At the Democracy Dialogue held by The Jakarta Post as part of its 40th anniversary celebrations, one of the panelists made a very sobering observation about how in Indonesia, the burgeoning middle-class, and inevitably the youth that makes up a sizeable portion of it, should not be mistaken for a reliable engine of democracy.
This conclusion was made in response to a question from the audience on whether it is worth it for Indonesia to strive for a more substantive democracy, at a time when “the minimalist version” is already serving its purpose.
The backdrop to this question was likely informed by the topics that were raised throughout the day, whether it is the insidious role of Big Tech in modifying our behaviors (doom scrolling and superficial flaunting on social media come to mind), the role of the economy in a democracy, or how Southeast Asia is so diverse that you can have a thriving democracy in one corner and a junta in another.
All of these issues were raised in service of asking the question: Is democracy sustainable in Southeast Asia? As with any question that touches on sustainability, the perspective of the youth (aka the future) should be a central component in the discussion of democratic resilience. So there is arguably some danger in suggesting that democracy should perhaps not be left to the young. In a rapidly evolving global landscape, Southeast Asia stands at the crossroads of progress, striving to shape its destiny as an economic, political and cultural powerhouse.
One might argue that as the world hurtles forward in the digital age, empowering the next generation with quality education and employment opportunities might become an essential catalyst for regional growth and prosperity. Why education and employment? A competitive youth demographic holds profound implications beyond its economic impact, extending to the very heart of societal cohesion, stability and the democratic fabric of Southeast Asian nations.
The significance of empowering young people with pathways to upward mobility and meaningful employment cannot be overstated, some experts say, as it serves as a crucial countermeasure against the potentially destabilizing forces of social unrest and disenchantment. At the heart of this concept lies the recognition that a lack of opportunities for youth can fuel frustration, disillusionment and a sense of disconnection from the broader social framework. It could be the difference between Indonesia’s young middle class, who seemingly enable the erosion of civil liberties in favor of a “performative” democracy, and that of Myanmar or even Thailand, who have backed the push for great upheaval, sometimes at the risk of losing their lives. According to the 2022 ASEAN Youth Development Index, Indonesia scored 0.544 in the education category, lower than the regional average of 0.56. In the youth development category, Indonesia scored 0.437, lower than the regional average of 0.54.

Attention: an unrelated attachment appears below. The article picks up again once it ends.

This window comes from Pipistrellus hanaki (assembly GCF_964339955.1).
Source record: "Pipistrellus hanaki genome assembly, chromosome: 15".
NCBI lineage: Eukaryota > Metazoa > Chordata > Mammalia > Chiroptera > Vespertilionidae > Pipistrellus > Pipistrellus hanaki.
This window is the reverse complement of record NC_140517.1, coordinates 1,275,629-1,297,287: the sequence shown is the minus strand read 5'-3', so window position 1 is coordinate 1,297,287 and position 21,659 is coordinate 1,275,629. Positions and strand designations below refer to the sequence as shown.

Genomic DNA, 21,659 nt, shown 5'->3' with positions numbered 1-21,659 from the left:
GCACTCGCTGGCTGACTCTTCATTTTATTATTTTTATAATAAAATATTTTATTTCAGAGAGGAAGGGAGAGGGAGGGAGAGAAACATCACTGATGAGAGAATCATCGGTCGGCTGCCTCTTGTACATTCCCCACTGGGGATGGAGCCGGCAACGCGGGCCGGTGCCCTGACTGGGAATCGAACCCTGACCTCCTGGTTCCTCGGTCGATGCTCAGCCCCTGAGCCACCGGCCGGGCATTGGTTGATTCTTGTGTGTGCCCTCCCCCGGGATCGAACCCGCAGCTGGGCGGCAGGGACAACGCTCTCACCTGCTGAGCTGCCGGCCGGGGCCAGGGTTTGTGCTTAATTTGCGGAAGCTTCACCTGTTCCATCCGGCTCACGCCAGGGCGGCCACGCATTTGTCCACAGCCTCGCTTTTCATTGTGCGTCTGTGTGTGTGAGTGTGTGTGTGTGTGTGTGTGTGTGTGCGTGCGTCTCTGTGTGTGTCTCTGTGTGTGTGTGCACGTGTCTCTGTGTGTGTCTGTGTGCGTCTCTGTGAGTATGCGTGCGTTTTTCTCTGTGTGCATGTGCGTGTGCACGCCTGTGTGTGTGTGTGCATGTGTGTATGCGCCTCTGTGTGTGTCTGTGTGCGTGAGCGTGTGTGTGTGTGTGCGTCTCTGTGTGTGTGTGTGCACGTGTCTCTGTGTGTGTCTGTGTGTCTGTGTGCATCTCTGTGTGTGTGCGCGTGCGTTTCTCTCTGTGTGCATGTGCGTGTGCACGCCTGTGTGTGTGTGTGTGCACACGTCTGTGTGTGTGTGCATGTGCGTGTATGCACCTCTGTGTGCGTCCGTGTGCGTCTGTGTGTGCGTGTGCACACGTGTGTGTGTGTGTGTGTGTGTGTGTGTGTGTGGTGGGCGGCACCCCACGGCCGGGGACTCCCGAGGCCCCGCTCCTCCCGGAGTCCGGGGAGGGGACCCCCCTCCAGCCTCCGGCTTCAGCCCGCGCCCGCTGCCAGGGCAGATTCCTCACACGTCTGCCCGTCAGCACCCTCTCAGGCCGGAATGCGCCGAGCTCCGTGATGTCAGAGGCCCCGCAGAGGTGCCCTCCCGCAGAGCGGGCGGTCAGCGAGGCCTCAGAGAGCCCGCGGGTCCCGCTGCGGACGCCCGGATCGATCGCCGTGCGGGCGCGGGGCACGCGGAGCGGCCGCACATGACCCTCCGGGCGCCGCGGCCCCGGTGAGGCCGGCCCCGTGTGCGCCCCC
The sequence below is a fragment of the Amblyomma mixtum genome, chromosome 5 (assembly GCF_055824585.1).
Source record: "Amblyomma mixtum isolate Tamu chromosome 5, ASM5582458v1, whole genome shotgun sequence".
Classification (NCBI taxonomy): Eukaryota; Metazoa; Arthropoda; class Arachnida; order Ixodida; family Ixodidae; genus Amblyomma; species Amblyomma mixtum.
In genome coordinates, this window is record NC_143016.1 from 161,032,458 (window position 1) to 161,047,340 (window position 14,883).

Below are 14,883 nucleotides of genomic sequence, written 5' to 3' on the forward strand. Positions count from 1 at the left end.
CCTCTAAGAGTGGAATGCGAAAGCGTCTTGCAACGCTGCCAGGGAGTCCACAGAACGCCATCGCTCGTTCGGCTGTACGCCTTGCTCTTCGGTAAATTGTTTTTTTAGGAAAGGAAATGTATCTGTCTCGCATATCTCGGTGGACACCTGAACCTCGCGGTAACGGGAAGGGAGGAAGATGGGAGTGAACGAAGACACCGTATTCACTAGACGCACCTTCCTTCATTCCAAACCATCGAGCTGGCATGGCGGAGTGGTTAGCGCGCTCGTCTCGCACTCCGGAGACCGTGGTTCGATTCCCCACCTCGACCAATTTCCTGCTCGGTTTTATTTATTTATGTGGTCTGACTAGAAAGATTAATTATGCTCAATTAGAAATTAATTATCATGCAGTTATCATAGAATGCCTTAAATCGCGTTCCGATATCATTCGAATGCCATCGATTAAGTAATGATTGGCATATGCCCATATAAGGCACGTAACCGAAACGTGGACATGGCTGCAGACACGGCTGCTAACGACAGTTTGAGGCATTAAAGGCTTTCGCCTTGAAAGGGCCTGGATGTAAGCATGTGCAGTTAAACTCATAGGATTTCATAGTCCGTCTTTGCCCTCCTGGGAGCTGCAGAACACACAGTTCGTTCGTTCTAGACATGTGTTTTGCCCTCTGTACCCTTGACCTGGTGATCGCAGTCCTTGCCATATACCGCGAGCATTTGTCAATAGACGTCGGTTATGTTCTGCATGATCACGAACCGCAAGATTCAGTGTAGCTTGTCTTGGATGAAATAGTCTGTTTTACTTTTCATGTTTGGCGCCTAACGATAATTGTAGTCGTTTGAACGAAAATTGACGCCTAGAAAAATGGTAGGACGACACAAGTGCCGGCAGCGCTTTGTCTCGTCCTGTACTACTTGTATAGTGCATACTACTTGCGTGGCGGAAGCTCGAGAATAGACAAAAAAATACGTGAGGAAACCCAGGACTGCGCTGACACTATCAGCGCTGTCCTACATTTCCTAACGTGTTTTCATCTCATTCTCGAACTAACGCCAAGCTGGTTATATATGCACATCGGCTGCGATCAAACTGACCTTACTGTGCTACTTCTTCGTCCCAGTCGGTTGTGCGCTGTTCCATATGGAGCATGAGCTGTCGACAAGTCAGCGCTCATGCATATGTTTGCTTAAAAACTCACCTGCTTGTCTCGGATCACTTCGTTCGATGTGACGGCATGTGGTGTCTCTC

Being significantly less competitive than its regional cohorts will spell great dangers if Indonesia does not remedy these issues, experts and officials have argued. Conversely, when young people are equipped with the tools to succeed, they are less likely to fall prey to extremist ideologies or engage in acts of violence driven by frustration and despair. Instead, they become agents of positive change, capable of channeling their energies into constructive pursuits that contribute to the overall betterment of society. An empowered youth is also more likely to engage in the democratic process, leveraging education and experiences to make informed choices and hold their leaders accountable.
As these young individuals rise through the ranks of leadership and influence, they bring fresh perspectives, innovative ideas and a deep understanding of the challenges facing their societies. This diversity of thought enriches policy discussions and decision-making processes, leading to more comprehensive and effective solutions to complex issues. The time to invest in the future is now, for in the hands of the youth lies the destiny of the region.
Source: The Jakarta Post